Ari learned to tolerate Eric, and as a viewer, I have, too. But I've never warmed to him. And while Turtle and Drama hunt for women, it's their ineptitude and desperation that endear them. Whereas Eric gets the hot chicks thrown his way even though there's nothing remarkable about him, which makes him the ultimate leach. Kevin Connolly plays the role as a straight man -- there are no affectations or over-reaching, which should be refreshing. But that whiny voice and elfin appearance just piss me off after a while, and he disappears next to Piven.
Worse, over the past couple of seasons, as the dynamics have shifted and Vince has grown into a man and started taking care of business for himself, it makes me wonder even more exactly what the fuck Eric is around for. He's become relegated to the role of a yes-man.
Unlike Ari's counterpoint, the delightfully masochistic Lloyd, who pulls Ari back into the atmosphere inhabitable by humans, Eric neither elevates nor deflates Vince. For a show that was supposed to be about a guy who was earning his worth and changing our expectations about shallow clingers, Eric has come to represent the very essence of Hollywood excess run-off.
But he's still not the main problem this season. The main problem is that while Ari's shining brighter than ever with his manic heartbreak over losing Vince, the rest of the guys have nothing to do. And it's obvious that the writers are having trouble filling the time, as the latest episode clocked in at a whopping 21 minutes long. The fuck?
A key component to Entourage's success has been softening the edges of the guys. And while it's hilarious to watch Ari get struck with a wayward flash of conscience and play white knight for Lloyd, it's also twice as rewarding to watch him fume and fester about his pansy-ass feelings after the fact, and to then get his evil back on and go on a good-natured rage rampage.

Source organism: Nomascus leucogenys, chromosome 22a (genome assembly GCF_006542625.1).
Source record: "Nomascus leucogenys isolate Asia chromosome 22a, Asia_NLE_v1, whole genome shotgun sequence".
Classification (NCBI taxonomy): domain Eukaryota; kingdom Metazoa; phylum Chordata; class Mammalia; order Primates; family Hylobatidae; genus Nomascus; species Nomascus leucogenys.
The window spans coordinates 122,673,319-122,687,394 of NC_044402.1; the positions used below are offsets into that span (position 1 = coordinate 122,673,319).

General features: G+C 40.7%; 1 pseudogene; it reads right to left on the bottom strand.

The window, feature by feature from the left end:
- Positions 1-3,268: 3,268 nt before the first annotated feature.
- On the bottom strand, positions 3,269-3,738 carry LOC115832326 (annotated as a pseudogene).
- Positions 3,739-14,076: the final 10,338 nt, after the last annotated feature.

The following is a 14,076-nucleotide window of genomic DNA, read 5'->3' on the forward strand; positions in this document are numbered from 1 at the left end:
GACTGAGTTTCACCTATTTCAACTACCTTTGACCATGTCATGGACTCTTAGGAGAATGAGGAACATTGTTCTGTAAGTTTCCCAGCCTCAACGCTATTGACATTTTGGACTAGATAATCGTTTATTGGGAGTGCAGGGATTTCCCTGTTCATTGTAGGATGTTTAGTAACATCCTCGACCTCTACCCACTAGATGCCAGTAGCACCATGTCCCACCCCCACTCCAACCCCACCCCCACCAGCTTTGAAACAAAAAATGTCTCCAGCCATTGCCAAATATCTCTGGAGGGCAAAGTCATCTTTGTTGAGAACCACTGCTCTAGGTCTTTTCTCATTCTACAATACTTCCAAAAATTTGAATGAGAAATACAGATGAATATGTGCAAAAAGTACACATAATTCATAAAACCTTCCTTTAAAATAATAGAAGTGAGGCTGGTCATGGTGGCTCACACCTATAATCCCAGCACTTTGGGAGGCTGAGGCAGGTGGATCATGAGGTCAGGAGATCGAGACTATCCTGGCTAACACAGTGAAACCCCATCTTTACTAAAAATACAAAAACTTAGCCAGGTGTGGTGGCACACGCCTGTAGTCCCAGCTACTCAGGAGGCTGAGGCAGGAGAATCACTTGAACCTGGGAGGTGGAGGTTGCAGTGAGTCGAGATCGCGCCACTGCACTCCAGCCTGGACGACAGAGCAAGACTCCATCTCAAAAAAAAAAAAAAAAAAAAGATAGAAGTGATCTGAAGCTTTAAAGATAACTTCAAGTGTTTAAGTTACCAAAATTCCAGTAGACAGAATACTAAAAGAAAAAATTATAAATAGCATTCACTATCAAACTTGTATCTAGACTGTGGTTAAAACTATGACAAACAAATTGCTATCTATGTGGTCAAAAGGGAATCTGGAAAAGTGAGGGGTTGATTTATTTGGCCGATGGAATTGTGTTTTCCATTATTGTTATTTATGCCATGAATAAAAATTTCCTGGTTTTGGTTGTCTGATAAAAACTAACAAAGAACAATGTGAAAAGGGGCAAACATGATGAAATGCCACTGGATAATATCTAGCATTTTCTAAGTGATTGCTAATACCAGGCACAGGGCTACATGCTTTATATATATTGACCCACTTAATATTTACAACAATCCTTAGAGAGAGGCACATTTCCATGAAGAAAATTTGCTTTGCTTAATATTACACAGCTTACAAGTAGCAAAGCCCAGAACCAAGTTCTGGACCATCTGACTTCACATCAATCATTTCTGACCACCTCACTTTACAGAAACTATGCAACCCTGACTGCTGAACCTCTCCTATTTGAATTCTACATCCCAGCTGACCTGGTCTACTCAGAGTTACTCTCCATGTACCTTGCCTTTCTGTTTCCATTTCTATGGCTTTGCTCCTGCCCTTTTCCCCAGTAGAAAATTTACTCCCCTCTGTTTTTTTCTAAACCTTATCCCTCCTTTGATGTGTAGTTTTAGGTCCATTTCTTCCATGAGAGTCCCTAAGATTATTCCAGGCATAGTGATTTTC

But Turtle refusing to bang a broad because she talks shit about his dog? We know Vince has principles, and yes, Turtle, we know you do, too. But bang the broad! And worse, Drama being the consummate best-bud and not banging HIS broad because Turtle's turning down the play? The fuck? Who would ever do that? Would you? I wouldn't. Fuck that. If I bother to take my feet off my unstylish and beat-up ottoman and turn off the TV and go out and hunt guys for an entire day, consider the deal closed as arduously as Ari Gold would close it.
Meanwhile, Vince is still holding out hopes for "Medillin" and screwing his new agent and Eric is doing fuck-all who cares what. But there's no tension and no forward momentum for the foursome. Although it may be realistic, being trapped in a state of stasis between projects, there had always been an urgency to get Vince back to work or to work on something particular before. But now, there's no one standing in his way, but they're all just standing around. And, if you take away the hot chicks and expensive ottomans, that makes them pretty much just like us. And who the fuck wants to watch us? We're boring. We don't have shit going on in our lives, either. That's why we're watching YOU assholes on TV.
We tune in to Entourage for a vicarious thrill. That was the initial appeal. We don't want to vicariously live our own static, going-nowhere, clinging to shallow hopes of something better, not-getting-laid, fundamentally useless existence through four fucktards in Beverly Hills. It doesn't matter if the cars are better and the house is nicer, it's still boring.
It's like the producers and writers have decided they've got a winning cast and setting, so they've just chucked the scripts aside and took a long nap and let Grenier mug for the camera for ten minutes. Stop it. Most of these guys have mustered more charm than I thought possible out of their characters, and the tension the past two seasons had been hotter than the valley during a heat wave. But Ari can't carry the show alone now. For fuck's sake -- do something, guys.